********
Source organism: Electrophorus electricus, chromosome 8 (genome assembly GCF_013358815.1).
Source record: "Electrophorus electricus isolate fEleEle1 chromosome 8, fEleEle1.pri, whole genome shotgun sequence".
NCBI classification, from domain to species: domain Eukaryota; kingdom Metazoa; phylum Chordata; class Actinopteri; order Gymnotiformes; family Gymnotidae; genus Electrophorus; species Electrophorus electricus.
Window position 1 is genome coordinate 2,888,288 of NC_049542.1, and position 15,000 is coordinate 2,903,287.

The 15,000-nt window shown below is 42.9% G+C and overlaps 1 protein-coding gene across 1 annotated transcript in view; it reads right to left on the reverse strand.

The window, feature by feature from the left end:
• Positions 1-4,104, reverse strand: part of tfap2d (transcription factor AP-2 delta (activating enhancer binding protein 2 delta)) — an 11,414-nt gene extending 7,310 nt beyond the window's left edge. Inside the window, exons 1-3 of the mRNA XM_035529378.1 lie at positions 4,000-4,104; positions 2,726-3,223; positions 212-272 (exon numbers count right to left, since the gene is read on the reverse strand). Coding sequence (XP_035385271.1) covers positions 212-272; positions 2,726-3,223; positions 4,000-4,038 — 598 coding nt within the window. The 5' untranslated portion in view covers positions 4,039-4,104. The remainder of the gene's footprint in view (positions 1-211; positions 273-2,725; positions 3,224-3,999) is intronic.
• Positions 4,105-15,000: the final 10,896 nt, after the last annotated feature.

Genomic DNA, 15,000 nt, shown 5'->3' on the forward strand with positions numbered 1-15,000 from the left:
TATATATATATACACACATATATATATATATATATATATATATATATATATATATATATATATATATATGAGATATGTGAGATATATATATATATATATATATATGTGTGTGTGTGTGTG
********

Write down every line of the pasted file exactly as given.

Source organism: Electrophorus electricus, chromosome 8 (genome assembly GCF_013358815.1).
Source record: "Electrophorus electricus isolate fEleEle1 chromosome 8, fEleEle1.pri, whole genome shotgun sequence".
NCBI classification, from domain to species: domain Eukaryota; kingdom Metazoa; phylum Chordata; class Actinopteri; order Gymnotiformes; family Gymnotidae; genus Electrophorus; species Electrophorus electricus.
Window position 1 is genome coordinate 2,888,288 of NC_049542.1, and position 15,000 is coordinate 2,903,287.

The 15,000-nt window shown below is 42.9% G+C and overlaps 1 protein-coding gene across 1 annotated transcript in view; it reads right to left on the reverse strand.

The window, feature by feature from the left end:
• Positions 1-4,104, reverse strand: part of tfap2d (transcription factor AP-2 delta (activating enhancer binding protein 2 delta)) — an 11,414-nt gene extending 7,310 nt beyond the window's left edge. Inside the window, exons 1-3 of the mRNA XM_035529378.1 lie at positions 4,000-4,104; positions 2,726-3,223; positions 212-272 (exon numbers count right to left, since the gene is read on the reverse strand). Coding sequence (XP_035385271.1) covers positions 212-272; positions 2,726-3,223; positions 4,000-4,038 — 598 coding nt within the window. The 5' untranslated portion in view covers positions 4,039-4,104. The remainder of the gene's footprint in view (positions 1-211; positions 273-2,725; positions 3,224-3,999) is intronic.
• Positions 4,105-15,000: the final 10,896 nt, after the last annotated feature.

Genomic DNA, 15,000 nt, shown 5'->3' on the forward strand with positions numbered 1-15,000 from the left:
TATATATATATACACACATATATATATATATATATATATATATATATATATATATATATATATATATATGAGATATGTGAGATATATATATATATATATATATATGTGTGTGTGTGTGTG